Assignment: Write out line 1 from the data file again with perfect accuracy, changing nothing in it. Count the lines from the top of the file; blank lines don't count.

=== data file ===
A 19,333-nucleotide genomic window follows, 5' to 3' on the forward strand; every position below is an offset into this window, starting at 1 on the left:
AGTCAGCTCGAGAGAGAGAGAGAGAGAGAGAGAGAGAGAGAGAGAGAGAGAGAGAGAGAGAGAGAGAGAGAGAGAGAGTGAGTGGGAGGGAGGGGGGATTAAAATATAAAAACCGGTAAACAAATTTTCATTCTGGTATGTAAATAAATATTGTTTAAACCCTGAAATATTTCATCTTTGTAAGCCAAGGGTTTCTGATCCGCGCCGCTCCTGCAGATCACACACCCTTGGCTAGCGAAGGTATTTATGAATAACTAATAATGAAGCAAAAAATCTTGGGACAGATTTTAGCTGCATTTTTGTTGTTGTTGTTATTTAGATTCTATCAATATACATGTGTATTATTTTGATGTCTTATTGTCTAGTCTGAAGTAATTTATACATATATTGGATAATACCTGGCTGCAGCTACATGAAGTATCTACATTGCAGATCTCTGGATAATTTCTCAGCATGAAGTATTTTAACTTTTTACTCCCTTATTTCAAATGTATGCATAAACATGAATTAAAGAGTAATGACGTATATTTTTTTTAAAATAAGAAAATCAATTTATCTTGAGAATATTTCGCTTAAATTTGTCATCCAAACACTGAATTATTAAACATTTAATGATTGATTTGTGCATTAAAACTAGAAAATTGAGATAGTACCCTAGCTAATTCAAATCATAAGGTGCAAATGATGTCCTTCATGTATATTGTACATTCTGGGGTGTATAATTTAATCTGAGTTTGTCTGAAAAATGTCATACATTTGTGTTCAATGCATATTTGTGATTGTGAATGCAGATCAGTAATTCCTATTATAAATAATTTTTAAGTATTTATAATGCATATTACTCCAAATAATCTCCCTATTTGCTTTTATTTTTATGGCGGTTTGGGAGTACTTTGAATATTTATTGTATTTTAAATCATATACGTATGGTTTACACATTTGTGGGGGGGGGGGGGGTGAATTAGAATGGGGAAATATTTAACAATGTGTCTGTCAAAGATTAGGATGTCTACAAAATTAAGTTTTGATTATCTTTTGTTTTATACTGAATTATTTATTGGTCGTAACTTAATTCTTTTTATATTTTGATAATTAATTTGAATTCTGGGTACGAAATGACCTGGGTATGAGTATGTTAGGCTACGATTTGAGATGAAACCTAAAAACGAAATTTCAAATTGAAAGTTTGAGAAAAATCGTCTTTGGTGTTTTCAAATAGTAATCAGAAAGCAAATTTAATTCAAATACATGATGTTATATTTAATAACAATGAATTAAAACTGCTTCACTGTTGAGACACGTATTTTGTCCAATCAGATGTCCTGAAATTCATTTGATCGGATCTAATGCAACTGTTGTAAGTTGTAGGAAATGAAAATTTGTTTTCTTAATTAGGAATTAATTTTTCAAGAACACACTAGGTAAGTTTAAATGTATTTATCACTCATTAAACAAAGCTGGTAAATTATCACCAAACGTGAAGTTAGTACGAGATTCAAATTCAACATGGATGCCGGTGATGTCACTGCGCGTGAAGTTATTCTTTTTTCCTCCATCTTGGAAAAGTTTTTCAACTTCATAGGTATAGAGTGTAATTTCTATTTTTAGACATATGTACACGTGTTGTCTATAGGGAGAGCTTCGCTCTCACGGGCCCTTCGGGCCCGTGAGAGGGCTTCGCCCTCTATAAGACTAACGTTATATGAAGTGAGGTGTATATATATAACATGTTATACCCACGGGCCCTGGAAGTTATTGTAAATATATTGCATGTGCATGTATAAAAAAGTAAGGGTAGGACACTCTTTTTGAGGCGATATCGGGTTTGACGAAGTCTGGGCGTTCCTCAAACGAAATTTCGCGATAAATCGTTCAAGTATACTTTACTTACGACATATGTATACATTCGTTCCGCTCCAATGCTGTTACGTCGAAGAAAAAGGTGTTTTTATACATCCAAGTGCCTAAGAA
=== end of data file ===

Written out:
A 19,333-nucleotide genomic window follows, 5' to 3' on the forward strand; every position below is an offset into this window, starting at 1 on the left: